By large majorities, they misunderstand his positions on dozens of issues, showing just how much of this election is (from their perspective) about "culture war" and not about normal disagreements over policy. In contrast, Kerry voters appear to have a fairly accurate impression of his positions on a spectrum of issues. Stunning, given the rhetoric over "waffling".

Friday, October 22, 2004

The American Conservative

I was going to limit my postings to one-a-day, focusing on "words left out of the campaign," , but I just have to refer you all again to the "endorsement" issue of The American Conservative.

Never before have I seen a core publication of a major political movement express such deep, intelligent, and angst-ridden despair over the designated leadership of their side. Not even during Watergate. This hand-wringing takes the form of seven articles by well-respected conservative thinkers: two wails of agonized half-endorsement for George Bush, along with one for the Libertarian candidate, two calling for abstention and one even endorsing John Kerry.

Kerry's the One

Libertarian Resistance

I thought the condemnations of Bush by George Will, William F. Buckley and other conservatives had been devastating. (My own "moderate-centrist" denunciation is at

But this is the one-stop shopping place that says it all.

If you know any openminded conservatives, show them this material. Then remind them that every political movement gets hijacked by jerks, now and then. (It has certainly happened to the Left, now and then!)

The traditional solution is to beat a tactical retreat. Save the nation from your side's horrors (it's your duty). Then work as the loyal opposition to send real homosapiens into battle next time. (We've done it in Kah-lee-fornia ;-)

Pass it on, for civilization.

More Unmentioned Words

Also on my list of words I expected to be discussed this campaign - but gone AWOL - are conservative vows to end reviled policies, like the "don't-ask-don't-tell" doctrine toward gays in the military. (Wasn't it a GOP priority to reverse that?)

And while skyrocketing "pork barrel" spending has attracted some editorials, neither side is really discussing how it has burgeoned under this Congress. And why no followup on the once-topical "Contract With America"? Newt Gingrich asked us to track, a decade later, whether this core set of reform promises were kept by a GOP-controlled Congress. (There's more corruption and the minority in Congress is more excluded from discussion than when the Dems controlled things. Will the Dems keep their new promise to "forever reduce partisanship"? Maybe not. But it's their turn to try. They can't do worse.)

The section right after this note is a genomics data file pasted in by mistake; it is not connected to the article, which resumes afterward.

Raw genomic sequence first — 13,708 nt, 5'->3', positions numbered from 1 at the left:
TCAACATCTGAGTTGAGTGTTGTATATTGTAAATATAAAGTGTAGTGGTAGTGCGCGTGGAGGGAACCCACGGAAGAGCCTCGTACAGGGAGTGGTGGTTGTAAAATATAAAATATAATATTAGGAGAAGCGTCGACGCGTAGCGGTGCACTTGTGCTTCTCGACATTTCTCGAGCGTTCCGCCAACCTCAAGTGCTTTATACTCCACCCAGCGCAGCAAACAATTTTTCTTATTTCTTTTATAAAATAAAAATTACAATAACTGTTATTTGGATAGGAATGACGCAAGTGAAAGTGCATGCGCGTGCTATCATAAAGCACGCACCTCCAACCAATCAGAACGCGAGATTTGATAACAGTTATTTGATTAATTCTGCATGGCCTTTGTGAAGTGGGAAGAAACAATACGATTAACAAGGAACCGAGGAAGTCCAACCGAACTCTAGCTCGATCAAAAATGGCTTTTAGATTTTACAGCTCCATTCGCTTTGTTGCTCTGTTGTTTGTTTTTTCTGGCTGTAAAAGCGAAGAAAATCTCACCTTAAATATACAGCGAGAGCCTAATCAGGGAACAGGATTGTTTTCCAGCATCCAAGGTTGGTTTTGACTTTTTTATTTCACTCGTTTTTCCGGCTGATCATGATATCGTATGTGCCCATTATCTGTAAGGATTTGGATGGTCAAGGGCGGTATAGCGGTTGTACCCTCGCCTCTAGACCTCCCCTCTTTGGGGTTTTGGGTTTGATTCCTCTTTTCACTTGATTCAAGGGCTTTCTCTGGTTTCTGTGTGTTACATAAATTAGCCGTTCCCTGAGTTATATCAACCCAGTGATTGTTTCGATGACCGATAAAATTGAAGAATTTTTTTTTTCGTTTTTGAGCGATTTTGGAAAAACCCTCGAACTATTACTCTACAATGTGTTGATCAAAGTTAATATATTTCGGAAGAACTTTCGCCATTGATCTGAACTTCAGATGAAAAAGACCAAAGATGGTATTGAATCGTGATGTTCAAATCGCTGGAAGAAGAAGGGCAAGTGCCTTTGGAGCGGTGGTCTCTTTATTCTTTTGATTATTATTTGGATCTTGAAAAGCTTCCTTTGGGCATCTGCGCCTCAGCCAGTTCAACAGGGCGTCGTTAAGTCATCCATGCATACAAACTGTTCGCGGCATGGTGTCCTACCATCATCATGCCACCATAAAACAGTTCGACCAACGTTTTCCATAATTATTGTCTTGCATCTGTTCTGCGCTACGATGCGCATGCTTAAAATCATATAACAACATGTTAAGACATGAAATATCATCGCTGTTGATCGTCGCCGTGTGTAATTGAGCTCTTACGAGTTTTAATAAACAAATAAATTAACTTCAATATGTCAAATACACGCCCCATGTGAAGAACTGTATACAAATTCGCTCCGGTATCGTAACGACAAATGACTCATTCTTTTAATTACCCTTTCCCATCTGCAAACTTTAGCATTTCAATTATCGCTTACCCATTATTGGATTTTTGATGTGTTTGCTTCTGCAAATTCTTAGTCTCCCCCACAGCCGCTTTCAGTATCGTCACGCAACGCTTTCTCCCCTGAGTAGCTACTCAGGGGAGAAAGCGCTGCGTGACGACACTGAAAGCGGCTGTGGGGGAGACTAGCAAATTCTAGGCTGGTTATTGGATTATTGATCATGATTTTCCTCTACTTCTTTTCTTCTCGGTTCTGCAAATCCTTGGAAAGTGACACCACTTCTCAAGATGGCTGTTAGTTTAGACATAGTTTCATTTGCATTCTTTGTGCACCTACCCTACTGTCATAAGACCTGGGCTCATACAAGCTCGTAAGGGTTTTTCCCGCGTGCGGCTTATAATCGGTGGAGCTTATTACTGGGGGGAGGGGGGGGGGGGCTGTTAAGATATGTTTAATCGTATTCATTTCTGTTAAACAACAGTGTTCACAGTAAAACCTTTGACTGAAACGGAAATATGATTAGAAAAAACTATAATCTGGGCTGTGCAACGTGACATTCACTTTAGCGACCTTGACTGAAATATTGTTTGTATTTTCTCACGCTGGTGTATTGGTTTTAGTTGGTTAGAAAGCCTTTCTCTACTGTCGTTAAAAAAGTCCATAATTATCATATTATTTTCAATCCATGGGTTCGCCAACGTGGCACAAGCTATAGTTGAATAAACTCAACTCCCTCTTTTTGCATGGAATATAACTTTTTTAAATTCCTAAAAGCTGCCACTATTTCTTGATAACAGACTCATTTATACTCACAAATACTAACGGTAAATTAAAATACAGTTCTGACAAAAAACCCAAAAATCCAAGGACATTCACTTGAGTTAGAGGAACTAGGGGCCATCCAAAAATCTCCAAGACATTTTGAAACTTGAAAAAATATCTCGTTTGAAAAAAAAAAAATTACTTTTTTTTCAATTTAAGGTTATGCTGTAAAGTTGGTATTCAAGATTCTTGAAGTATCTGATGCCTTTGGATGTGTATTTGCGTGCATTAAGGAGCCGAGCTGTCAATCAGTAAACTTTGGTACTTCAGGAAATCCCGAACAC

Other phrases may have drowned in irony. Take nation building, scorned as utopian by the team surrounding George W. Bush - till they began spending far more on that pastime than Clinton did in the Balkans. Now, "nation building" goes un-uttered. (See me comparison of the Balkans to the Iraq quagmire at: )

Ah, the convenience of memory....

Oh, worth a look:

Thursday, October 21, 2004

Words That Are Missing From the Campaign

I'm back from speechifying in Seattle (where I'm afraid I drew some crowds from Michael Moore.) Now I'd like to crank up blogging at least till the election.

First, I hope you'll peruse my Big Salvo which shows how calamitous our present leaders are, even if you believe in an assertive America that acts vigorously in the world. Just one fact - that we have fewer divisions ready for active duty in an emergency than before 9/11 - should give any conservative or moderate pause. (Per capita, we now have fewer soldiers guarding our homeland than before Pearl Harbor.) These obstinate ninnies have laid us bare, used up our reserves and embroiled us in a land war of attrition during times that call for maximum agility.

Now for something new Through each presidential term, I keep a list of words and phrases that might be prominent, come the next election. This year, some are curiously absent. Before 2001, for example, Republican leaders forecast a tidal wave of indictments against Clinton era officials, once the GOP took over the Executive Branch. Yet, for four years that promise of punished perfidy went unfulfilled. The "i word" has gone unmentioned.